The growing condo shadow inventory – CityCenter in Las Vegas and Lexington Park in Chicago. The shadow inventory that is crushing commercial real estate.
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There is a massive amount of vacant inventory sitting across the United States. A good portion of this is viewable to the public but a large amount of this inventory is simply hidden from data scrutiny. Last week we talked about the commercial real estate bust coming to the most expensive region in California of San Francisco. The fundamental problem was the complex had no way of cash flowing on the apartments with current market rates. So it is no surprise that the giant San Francisco project now enters into another precarious situation. Banks do not move quickly on commercial real estate problems because who is going to buy a multi-million or even billion dollar piece of real estate? In this market the pool is tiny and the pool of those willing to lend is smaller.
One of the hardest hit regions with collapsed real estate prices is Nevada. The enormous CityCenter project in Las Vegas isn’t doing so hot:
“(Las Vegas Sun) The closing of condo sales at CityCenter has gotten off to a slow start, according to analysts who track the housing market.
Through the end of April, MGM Mirage and Dubai World, the owners of the project, have closed on 78 of 1,543 units at the Vdara condo-hotel, according to SalesTraq. Closings started in March at Vdara but CityCenter had announced earlier this year it had sold 698 units there.”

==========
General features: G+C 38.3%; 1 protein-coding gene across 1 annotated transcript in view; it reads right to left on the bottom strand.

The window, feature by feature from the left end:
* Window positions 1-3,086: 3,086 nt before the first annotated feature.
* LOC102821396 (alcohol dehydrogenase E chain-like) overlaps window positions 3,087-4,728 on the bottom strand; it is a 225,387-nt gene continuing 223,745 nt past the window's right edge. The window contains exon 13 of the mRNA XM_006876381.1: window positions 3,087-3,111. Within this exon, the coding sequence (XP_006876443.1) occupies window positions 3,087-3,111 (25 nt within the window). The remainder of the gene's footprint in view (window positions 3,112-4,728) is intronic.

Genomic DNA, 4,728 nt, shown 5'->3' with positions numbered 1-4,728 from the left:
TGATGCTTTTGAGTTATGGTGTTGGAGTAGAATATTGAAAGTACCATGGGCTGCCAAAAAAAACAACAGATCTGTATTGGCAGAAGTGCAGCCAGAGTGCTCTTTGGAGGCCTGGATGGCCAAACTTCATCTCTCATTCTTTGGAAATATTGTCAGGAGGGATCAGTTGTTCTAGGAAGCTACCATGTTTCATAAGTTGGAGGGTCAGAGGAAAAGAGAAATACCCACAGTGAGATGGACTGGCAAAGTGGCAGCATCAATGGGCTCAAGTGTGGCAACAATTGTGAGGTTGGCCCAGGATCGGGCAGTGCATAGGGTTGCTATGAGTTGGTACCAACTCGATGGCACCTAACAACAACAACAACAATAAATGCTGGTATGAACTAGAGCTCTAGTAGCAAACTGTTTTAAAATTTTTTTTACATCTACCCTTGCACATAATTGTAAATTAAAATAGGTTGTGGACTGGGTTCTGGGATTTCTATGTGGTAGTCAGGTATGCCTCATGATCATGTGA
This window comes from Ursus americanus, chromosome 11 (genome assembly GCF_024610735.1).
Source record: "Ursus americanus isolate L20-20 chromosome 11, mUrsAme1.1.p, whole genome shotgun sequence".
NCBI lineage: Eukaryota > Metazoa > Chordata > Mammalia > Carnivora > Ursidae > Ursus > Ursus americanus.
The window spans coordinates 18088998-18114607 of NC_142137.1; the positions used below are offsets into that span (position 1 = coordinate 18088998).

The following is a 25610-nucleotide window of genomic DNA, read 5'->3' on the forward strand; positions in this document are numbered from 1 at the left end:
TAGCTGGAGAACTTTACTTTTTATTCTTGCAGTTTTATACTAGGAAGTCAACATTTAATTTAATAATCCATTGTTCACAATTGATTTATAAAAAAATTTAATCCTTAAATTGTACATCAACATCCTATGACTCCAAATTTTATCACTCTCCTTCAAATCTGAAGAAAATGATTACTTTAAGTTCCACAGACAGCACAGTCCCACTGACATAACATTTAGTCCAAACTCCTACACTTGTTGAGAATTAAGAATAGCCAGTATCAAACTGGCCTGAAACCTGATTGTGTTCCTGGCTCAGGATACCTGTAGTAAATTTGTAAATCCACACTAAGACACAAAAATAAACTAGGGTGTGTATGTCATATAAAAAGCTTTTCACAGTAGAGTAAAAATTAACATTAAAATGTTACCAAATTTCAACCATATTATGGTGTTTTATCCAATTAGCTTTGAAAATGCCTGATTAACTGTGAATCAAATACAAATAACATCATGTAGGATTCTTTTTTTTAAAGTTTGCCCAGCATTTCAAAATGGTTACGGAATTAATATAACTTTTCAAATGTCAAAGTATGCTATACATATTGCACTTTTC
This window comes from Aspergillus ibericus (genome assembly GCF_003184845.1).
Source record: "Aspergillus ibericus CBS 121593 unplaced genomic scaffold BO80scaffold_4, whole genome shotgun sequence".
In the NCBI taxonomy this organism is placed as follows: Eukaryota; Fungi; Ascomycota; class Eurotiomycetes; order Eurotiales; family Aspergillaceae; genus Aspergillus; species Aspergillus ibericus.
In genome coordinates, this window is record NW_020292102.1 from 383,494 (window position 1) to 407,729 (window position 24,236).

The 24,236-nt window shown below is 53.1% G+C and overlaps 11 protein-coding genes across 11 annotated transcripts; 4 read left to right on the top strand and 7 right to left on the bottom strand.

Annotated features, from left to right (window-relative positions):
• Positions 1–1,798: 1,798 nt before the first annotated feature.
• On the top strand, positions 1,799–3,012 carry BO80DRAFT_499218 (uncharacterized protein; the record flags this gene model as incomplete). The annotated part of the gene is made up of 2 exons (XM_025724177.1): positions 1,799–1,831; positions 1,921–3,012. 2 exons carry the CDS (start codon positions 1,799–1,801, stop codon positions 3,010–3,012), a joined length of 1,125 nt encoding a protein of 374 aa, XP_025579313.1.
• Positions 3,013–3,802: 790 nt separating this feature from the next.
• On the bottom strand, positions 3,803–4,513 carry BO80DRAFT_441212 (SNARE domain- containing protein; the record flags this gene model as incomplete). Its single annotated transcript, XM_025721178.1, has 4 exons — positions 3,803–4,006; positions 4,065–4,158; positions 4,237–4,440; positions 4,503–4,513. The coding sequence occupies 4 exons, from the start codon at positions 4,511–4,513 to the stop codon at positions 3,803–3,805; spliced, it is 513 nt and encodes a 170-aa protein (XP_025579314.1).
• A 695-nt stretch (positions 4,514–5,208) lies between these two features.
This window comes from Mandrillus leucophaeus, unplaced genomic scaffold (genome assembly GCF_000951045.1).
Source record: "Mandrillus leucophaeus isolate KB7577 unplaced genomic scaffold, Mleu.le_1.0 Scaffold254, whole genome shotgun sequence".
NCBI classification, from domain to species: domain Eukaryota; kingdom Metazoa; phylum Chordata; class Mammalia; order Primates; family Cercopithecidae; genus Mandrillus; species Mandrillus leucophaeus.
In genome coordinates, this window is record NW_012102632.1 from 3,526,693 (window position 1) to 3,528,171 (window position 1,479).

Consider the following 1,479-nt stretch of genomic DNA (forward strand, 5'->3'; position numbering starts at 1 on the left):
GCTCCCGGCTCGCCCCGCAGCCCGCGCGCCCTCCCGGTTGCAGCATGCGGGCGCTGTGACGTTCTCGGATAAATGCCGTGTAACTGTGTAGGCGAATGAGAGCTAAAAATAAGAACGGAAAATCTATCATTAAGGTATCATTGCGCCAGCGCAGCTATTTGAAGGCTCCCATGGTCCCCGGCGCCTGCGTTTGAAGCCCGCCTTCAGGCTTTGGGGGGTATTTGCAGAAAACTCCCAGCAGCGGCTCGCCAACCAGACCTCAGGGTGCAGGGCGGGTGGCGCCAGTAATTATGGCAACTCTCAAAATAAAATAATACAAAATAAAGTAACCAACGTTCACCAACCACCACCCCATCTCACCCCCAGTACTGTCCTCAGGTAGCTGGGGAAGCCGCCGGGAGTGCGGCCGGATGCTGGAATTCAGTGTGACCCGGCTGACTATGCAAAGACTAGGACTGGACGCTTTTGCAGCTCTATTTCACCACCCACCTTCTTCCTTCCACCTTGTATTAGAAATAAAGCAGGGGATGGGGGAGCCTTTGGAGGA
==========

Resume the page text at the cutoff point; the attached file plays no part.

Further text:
78 of 1,543 units is not a good start rate for a supposedly ultra-hot piece of property. The spin might be out there but just look at what is happening with price. Some units are already seeing price drops of hundreds of dollars per square foot. Many prospective buyers are waiting for 40 to 50 percent price cuts. Prices on some units have been cut by 30 percent but that doesn’t seem to be pushing inventory. The amount of sales tells us that people are more cautious with their purchases. You have to ask who financed this commercial real estate deal and what bank(s) are into this place. One thing is certain and that is the numbers simply won’t work with what is currently being sold.
“At the ultra-luxury condominium tower Mandarin Oriental, where 205 of 227 condos were reported sold as of earlier this year, 32 units closed between January and the end of April, according to SalesTraq.
“CityCenter just started closing units in the two Veer Towers in mid-May so those numbers won’t be available until the end of June. MGM had reported that 480 of the 670 units had been sold earlier this year.
Through Thursday, MGM counted 110 closings at Vdara, 38 at Mandarin Oriental and 16 at Veer.
“This Manhattanization thing everybody was trying to take credit for a few years ago, the condominium market has fallen on its face in this town,” said SalesTraq President Larry Murphy. “This is the deManhattanization of Las Vegas. CityCenter is right in the middle of the economic (woes), and it is a horrible time to be coming online.”